New Map Type

Last Update 1997-05-19
Newsgroups: comp.mail.sendmail
From: (Kim)
Subject: Filtering mail by IP address in check_rcpt redux
Message-ID: <>
Date: Tue, 13 May 1997 13:07:46 GMT

The original hack I did to do email filtering by source and destination
IP address was called in the checkcompat function in conf.c of the sendmail
distribution.  After dealing with all the error messages after the mail
was received and processed when an attempt at spam email relaying happened
(Some folks trying to send junk email to some 50,000 AOL addresses managed
to generate some 70 MB of email bounced because of insufficient permissions.)
I decided from some suggestions to rewrite the code into a general map type
that could be applied to check_rcpt to stop the mail at the ingress point.

Here's a brief summary of the code I was beating on last week - it seems 
to have been working okay so far in testing:

I've created a new class of map called 'ip'.
In the file:
     KLocalIP ip FDM /etc/mail/localnetworks

This creates a named map LocalIP of type ip with options 'FDM' from
the file '/etc/mail/localnetworks', which is a list of networks and
netmasks.  The options are mostly implemented as follows:
  F  -  return a failure if the key passed to the map matches a network
  P  -  return a match if the key passed to the map matches a network
  N  -  Set the MF_NODEFER flag on the map - what is this used for, anyways?
  D  -  Set the map to look up all MX records for the key as well.
  H  -  If set, make a failed DNS lookup return success as opposed to
  T  -  If no match is made, return a temporary failure instead of not found.

(The flag to look up all MX records may go away.  I like Mitchell Blank's
MX code and set up better and may be using that instead to handle the
lookups of MX records separately.)

I've used this to implement a revamped check_rcpt that handles the IP 
address checking that I was looking for in there.  It also offers a lot
of new possibilities in blocking.  For instance, if you want to block
any mail that goes to or from, say, Cyberpromotions, or AGIS, but do not want 
to have to fiddle with your routers, you could create a list of their network
blocks (as opposed to a list of individual class C's) and put in filters
to catch mail to or from those networks, regardless of the domain name of
the day.  

If I put in a null route in my routers to the banned networks, my sendmail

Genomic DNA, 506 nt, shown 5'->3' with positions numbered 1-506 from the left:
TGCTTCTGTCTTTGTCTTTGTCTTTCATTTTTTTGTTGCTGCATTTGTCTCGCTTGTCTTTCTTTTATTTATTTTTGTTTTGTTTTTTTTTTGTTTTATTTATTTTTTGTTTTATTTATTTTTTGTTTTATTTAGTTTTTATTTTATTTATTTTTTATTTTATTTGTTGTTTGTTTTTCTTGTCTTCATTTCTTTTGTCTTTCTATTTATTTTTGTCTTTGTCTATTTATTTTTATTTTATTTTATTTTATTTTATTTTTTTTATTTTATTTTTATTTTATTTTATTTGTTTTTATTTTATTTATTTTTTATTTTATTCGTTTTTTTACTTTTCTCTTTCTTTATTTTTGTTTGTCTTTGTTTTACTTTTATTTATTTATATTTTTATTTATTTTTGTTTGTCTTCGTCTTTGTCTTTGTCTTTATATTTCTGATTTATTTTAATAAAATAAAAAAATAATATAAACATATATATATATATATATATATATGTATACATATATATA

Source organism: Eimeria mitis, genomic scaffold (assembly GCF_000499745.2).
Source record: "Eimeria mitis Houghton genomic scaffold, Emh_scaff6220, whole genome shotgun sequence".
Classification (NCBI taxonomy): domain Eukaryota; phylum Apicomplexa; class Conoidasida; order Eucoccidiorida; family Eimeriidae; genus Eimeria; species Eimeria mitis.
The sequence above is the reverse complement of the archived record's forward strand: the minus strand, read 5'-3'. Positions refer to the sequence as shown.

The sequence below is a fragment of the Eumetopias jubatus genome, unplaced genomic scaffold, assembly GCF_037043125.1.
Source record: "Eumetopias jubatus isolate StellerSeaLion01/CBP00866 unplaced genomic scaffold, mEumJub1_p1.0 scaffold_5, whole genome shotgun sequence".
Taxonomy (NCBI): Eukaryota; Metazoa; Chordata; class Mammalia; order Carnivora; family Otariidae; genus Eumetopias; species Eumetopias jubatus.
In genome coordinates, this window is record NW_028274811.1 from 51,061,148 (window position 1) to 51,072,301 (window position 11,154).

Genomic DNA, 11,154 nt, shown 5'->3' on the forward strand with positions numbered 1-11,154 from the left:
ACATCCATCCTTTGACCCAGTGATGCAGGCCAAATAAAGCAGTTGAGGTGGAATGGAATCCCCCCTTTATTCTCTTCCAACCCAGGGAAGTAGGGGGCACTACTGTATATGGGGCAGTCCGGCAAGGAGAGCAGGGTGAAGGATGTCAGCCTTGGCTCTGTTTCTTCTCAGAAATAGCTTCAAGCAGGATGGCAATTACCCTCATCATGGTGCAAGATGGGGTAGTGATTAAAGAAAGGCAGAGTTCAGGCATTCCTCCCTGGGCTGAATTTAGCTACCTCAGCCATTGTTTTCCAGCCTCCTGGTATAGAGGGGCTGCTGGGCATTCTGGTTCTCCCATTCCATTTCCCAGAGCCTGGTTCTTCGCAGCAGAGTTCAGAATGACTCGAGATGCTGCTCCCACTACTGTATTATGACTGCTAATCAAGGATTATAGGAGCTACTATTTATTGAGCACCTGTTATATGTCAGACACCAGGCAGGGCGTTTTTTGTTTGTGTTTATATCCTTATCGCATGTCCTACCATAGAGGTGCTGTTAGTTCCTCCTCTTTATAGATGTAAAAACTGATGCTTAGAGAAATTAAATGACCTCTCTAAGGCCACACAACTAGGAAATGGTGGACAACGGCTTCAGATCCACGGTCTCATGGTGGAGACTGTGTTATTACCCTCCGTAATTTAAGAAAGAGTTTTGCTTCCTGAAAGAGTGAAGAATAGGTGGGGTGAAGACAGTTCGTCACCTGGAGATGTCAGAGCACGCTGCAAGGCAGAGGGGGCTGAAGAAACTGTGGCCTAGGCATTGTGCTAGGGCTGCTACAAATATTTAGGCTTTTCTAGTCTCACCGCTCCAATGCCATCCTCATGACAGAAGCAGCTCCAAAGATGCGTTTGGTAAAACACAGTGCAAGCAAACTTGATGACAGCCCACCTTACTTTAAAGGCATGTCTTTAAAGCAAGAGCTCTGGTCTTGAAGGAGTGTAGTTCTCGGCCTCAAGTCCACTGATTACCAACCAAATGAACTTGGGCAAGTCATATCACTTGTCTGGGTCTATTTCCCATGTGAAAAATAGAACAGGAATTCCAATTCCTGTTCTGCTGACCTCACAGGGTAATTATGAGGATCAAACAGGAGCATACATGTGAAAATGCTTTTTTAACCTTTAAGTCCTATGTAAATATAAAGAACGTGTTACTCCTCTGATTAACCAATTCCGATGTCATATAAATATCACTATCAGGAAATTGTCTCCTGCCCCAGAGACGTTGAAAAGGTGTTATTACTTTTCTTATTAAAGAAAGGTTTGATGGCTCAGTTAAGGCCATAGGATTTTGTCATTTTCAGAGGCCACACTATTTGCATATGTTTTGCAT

server will still retry to send the email, I think.  By adding this, 
sendmail can return a "571 Recepient in banned network" error or such.  
(Note that this could be used to catch any domain that had any MX records
in the banned networks.  Instead of tracking the domain of the day and
the MX record in the network of the day, I can check to see if the email
in anyway deposits itself on the banned network.)

Here is the current I'm kicking around for testing.

#check_ip called from check_rcpt
#R$*<@$+>$*	$:$(BannedIP $1 $: BANNED $) $| $2
#R$*<@$*BANNED> $| $*	$#error $@ 5.7.1 $: 571 The recipient is banned from this server.
# Match against first <@ > and see if it is local.
R$*<@$+>$*	1<@$(LocalIP $2 $: LOCALOK $)> $| $3
# If local, the first address is okay - remove it and continue processing.
R$*<@$*LOCALOK> $| $*	1 $3
# Otherwise, the first thing isn't local - no relaying!
R$*<@$+> $| $*	error $@ 5.7.1 $: 471 You are not allowed to send to that addr
ess from here
# If the first <@ > block was okay, check to see if there is another
# <@ > - the $+ at the end sees if we should be invoked recursively against
# the possibility of there being a secon <@ > block in the line.
R$*<@$+>$+	check_ip $1 <@ $2 > $3
#R$*<@$+>	$:$(BannedIP $1 $: BANNED $) 
#R$*<@$*BANNED>	$#error $@ 5.7.1 $: 571 The recipient is banned from this server.
# There is only <@ > block, and it's the last thing in the line.  Check to
# see if it is local.
R$*<@$+>	$:$1<@$(LocalIP $2 $: LOCALOK $)>
# At this point, there should be only one <@ > left.  If there was a
# previous <@ > block with a local address, the second rule would have
# removed it - if it was not local, it would have raised the error in
# the third rule.
# Is the last <@ > local?
R$*<@$*LOCALOK>	$@ Ok
# No, no relaying!
R$*<@$+>	$#error $@ 5.7.1 $: 471 You are not allowed to send to that address from here

# first: get client address
R$+	$: $(dequote "" $&{client_addr} $) $| $1
R0 $| $*	$@ ok       client_addr is 0 for sendmail -bs
#r$={localip}$* $| $*   $@ ok       from here
#R$* $| $*	$:$(BannedIP $1 $: BANNED $) $| $2
#RBANNED $| $*	$#error $@ 5.7.1 $: 571 You are banned from using this email
R$* $| $*	$:$(LocalIP $1 $: LOCALOK $) $| $2
RLOCALOK $| $*	$@ ok       client_addr is LOCALOK if in LocalIP map
# now check other side
R$* $| $*	$: $>3 $2
# remove relayto part (maybe repeatedly)
#R$*<@$*$={relayto}.>$*	$>3 $1 $4
# remove local part (maybe repeatedly)
R$*<@$=w.>$*	$>3 $1 $3
# If something left, check to see if the remaining address(es) are
# in the local address space, maybe repeatedly.
R$*	$:$>check_ip $1

Any comments on concept so far?  I know my coding is probably
horrid.  :)


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